There are only two reasons to watch Wild Mountain Thyme, the first and last minutes. The first provides wonderful vistas of Ireland’s coast and the last gives a listen to the movie’s signature song. The rest proves that what might work on stage, certainly doesn’t work on film. If Disney made this flick in the 1950’s as a companion to Darby O’Gill and the Little People, it might be a classic. Today, it is just wholly unrealistic. Set on adjoining farms, both the main actors appear as if they’ve never seen a farm before, let alone lived on one. Vulture (no irony there) has a whole article entitled “Why The Irish Love Making Fun of Wild Mountain Thyme.”
To counter the aforesaid, the author argues that Wild Mountain Thyme is not made for the Irish. It’s made for people who fantasize about Ireland. But, who thinks of the Irish as buffoons? I might buy that Rosemary Muldoon thinks she’s The White Swan, but that Anthony Reilly thinks he’s a bee? Describing old age, Tony Reilly quotes that “the fruit still looks good when the worm starts to do its work.” That is apropos here. Visually, Wild Mountain Thyme looks good, but the worm certainly did its work on the dialogue. I give the film 1.5 Gavels and it receives a 29% Rotten Tomatoes rating with a poor 5.6/10 IMDb score.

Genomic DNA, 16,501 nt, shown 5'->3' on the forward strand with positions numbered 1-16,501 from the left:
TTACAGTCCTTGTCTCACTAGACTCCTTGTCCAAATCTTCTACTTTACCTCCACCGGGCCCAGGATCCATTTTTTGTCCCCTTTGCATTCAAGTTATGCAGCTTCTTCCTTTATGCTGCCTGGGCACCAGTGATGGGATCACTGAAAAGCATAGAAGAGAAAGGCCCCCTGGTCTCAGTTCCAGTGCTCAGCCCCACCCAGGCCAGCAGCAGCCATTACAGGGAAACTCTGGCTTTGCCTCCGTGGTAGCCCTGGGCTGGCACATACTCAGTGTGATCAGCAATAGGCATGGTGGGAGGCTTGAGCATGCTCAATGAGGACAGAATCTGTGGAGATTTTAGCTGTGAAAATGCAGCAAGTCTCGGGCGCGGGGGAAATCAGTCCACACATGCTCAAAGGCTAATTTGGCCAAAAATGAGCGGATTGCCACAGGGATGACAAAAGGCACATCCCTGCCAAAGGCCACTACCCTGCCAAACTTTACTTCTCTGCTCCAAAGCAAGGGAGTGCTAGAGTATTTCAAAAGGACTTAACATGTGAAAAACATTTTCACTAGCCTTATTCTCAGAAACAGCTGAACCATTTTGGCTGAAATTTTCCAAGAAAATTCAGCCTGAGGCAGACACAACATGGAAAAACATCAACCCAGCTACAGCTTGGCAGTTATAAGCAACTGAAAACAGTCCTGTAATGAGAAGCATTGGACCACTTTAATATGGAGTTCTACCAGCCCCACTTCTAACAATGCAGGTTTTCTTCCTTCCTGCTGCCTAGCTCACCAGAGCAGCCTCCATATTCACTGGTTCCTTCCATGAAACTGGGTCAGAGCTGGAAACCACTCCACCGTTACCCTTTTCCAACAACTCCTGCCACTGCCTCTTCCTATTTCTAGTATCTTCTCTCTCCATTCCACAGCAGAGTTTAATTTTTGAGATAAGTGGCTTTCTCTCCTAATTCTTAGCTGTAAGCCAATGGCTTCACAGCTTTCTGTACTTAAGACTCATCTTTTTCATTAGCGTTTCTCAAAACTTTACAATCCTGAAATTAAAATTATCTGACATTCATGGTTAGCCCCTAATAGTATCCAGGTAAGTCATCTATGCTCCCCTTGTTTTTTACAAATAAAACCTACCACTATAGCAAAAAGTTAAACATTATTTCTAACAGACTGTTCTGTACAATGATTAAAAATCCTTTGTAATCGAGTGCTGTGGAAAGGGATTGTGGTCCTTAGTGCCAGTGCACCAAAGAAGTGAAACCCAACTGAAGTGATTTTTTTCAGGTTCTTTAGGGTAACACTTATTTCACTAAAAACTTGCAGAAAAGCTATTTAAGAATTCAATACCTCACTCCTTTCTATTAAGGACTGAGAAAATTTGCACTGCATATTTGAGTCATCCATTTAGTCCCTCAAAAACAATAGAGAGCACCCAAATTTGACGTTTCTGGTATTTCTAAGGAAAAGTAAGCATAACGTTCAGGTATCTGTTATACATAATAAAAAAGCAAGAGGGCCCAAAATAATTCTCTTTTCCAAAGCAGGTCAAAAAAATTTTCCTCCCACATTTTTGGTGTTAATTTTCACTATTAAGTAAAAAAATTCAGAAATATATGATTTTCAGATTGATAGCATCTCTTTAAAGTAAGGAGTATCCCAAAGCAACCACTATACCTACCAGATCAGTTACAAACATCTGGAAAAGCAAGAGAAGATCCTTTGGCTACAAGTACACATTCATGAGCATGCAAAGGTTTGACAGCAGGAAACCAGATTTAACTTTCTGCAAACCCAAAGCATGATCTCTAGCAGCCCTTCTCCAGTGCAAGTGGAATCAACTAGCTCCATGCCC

In love with Anthony Reilly since childhood, Rosemary Muldoon still awaits her man. (Note: Ages are not given, but both actors are age 38 in real life.) Both have elderly parents who are anxious that their farms continue in the family. Long ago, it was clear that Rosemary would inherit the Muldoon farm, but Tony Reilly believes his son, Anthony, is not a true farmer. He decides to sell the Reilly farm to his New York banker nephew, Adam Kelly. That his son is not married, and likely will never marry, is certainly a factor in Tony’s decision. Just why Is Anthony unable to see that Rosemary has true feelings for him? Is he truly “mad?” Is it the Kelly curse?
Emily Blunt (Rosemary), Jamie Dornan (Anthony), Jon Hamm (Adam), and Christopher Walken (Tony) make up a stellar cast. Okay, maybe not Jamie Dornan of Fifty Shades fame. Anyway, how does the director mess this up? For gosh sakes, Emily Blunt replaced Julie Andrews as Mary Poppins. Jon Hamm (Richard Jewell) is the iconic Don Draper in Mad Men. And, who is more iconic than Christopher Walken (Deer Hunter, Pulp Fiction, Catch Me If You Can)?
Are women “the salvation of the world?” Do Irish farmer’s hands “look like their feet?” Do the Irish practice proposing by first kneeling to a donkey? These are just some of the heavy ponderings of Wild Mountain Thyme. Undoubtedly headed for box office disaster, maybe Netflix and COVID saves this one.
“When all is said and done, the movie itself is for the birds.” The Boston Globe
“This movie falls a few ounces short of a full pint.” Chicago Sun-Times
I conclude that Wild Mountain Thyme is 15 ounces short of a pint. Please, please don’t spend your money on this one.